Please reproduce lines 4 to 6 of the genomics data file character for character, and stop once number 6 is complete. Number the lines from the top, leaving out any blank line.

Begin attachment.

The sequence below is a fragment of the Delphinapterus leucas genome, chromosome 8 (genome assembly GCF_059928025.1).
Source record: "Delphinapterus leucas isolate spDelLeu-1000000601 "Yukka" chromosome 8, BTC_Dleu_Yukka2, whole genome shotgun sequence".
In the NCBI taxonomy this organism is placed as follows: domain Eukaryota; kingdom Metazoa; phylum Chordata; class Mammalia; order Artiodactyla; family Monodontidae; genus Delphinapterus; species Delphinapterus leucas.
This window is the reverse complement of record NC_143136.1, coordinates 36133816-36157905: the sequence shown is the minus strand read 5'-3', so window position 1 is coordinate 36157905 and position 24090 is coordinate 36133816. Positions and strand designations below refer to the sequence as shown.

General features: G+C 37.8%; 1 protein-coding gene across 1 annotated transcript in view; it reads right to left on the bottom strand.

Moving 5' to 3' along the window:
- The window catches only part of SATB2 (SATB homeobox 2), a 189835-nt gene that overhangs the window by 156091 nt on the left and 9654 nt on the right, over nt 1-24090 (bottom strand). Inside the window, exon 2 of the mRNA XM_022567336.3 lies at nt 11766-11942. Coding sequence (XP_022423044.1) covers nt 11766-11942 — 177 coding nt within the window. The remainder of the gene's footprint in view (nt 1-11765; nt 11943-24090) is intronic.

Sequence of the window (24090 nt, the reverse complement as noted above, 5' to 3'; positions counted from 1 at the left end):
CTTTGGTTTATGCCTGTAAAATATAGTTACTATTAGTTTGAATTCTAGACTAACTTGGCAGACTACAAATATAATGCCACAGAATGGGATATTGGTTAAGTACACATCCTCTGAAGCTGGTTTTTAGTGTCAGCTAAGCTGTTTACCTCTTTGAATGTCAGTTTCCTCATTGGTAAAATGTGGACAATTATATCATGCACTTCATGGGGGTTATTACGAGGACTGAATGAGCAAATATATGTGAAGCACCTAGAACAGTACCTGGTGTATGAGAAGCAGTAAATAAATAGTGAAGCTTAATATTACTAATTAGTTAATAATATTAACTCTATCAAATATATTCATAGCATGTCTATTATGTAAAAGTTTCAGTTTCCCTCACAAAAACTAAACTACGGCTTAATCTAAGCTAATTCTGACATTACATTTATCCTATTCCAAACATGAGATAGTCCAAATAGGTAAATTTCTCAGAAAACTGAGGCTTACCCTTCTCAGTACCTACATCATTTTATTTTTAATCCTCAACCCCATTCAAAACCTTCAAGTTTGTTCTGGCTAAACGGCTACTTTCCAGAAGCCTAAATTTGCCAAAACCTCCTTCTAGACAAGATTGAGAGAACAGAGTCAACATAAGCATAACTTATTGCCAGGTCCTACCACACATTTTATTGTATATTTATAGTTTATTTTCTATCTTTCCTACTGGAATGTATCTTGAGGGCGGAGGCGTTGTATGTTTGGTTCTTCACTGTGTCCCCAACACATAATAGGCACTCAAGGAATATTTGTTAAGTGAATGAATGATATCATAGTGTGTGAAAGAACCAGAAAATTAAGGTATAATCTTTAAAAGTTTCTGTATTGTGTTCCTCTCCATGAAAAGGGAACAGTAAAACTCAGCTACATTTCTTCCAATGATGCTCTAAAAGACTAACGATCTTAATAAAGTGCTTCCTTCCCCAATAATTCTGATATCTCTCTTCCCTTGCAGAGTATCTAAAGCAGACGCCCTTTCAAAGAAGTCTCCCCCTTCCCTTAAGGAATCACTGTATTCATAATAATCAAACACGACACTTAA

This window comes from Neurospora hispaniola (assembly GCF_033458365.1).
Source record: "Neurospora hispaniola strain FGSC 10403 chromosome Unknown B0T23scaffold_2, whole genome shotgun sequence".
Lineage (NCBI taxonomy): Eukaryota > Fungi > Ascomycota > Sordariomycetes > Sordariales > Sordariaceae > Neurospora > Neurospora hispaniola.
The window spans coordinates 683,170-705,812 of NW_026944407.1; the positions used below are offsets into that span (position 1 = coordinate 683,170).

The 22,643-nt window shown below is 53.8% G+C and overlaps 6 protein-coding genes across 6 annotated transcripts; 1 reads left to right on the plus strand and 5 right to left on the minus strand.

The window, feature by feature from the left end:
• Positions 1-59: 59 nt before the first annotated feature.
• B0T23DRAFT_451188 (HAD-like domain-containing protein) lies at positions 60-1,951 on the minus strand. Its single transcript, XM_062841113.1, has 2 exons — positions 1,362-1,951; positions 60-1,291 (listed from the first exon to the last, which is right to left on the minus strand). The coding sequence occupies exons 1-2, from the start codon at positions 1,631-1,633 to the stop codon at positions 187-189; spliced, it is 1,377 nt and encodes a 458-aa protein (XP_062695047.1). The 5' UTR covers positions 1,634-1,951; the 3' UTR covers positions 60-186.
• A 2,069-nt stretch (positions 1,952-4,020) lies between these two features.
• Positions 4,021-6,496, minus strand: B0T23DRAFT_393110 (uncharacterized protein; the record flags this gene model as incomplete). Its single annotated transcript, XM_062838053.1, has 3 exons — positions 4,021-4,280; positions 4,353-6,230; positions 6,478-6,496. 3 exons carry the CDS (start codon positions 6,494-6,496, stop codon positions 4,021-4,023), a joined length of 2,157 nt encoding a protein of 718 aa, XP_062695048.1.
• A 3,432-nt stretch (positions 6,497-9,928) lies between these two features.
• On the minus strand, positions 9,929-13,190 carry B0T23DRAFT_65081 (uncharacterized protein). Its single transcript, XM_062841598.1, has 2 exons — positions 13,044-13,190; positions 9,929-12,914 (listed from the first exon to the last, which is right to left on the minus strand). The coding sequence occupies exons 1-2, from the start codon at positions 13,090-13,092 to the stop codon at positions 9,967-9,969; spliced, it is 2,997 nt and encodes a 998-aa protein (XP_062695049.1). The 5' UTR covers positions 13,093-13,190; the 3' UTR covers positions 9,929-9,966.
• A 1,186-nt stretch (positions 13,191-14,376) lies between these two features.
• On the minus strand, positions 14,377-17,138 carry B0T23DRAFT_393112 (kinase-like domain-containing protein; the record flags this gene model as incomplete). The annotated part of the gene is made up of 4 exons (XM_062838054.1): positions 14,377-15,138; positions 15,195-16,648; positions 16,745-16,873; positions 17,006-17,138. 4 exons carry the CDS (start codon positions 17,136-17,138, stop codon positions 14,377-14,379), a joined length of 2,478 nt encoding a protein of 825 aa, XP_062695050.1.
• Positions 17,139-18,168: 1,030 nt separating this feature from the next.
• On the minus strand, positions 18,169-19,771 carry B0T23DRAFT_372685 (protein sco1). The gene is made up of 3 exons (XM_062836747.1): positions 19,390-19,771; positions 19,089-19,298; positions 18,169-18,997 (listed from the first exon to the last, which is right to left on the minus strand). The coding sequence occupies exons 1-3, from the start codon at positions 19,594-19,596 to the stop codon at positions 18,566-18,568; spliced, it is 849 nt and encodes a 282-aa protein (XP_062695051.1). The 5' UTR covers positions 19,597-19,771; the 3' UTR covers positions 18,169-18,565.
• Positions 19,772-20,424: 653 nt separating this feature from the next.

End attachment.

This window is the reverse complement of record NC_143136.1, coordinates 36133816-36157905: the sequence shown is the minus strand read 5'-3', so window position 1 is coordinate 36157905 and position 24090 is coordinate 36133816. Positions and strand designations below refer to the sequence as shown.

General features: G+C 37.8%; 1 protein-coding gene across 1 annotated transcript in view; it reads right to left on the bottom strand.

Moving 5' to 3' along the window: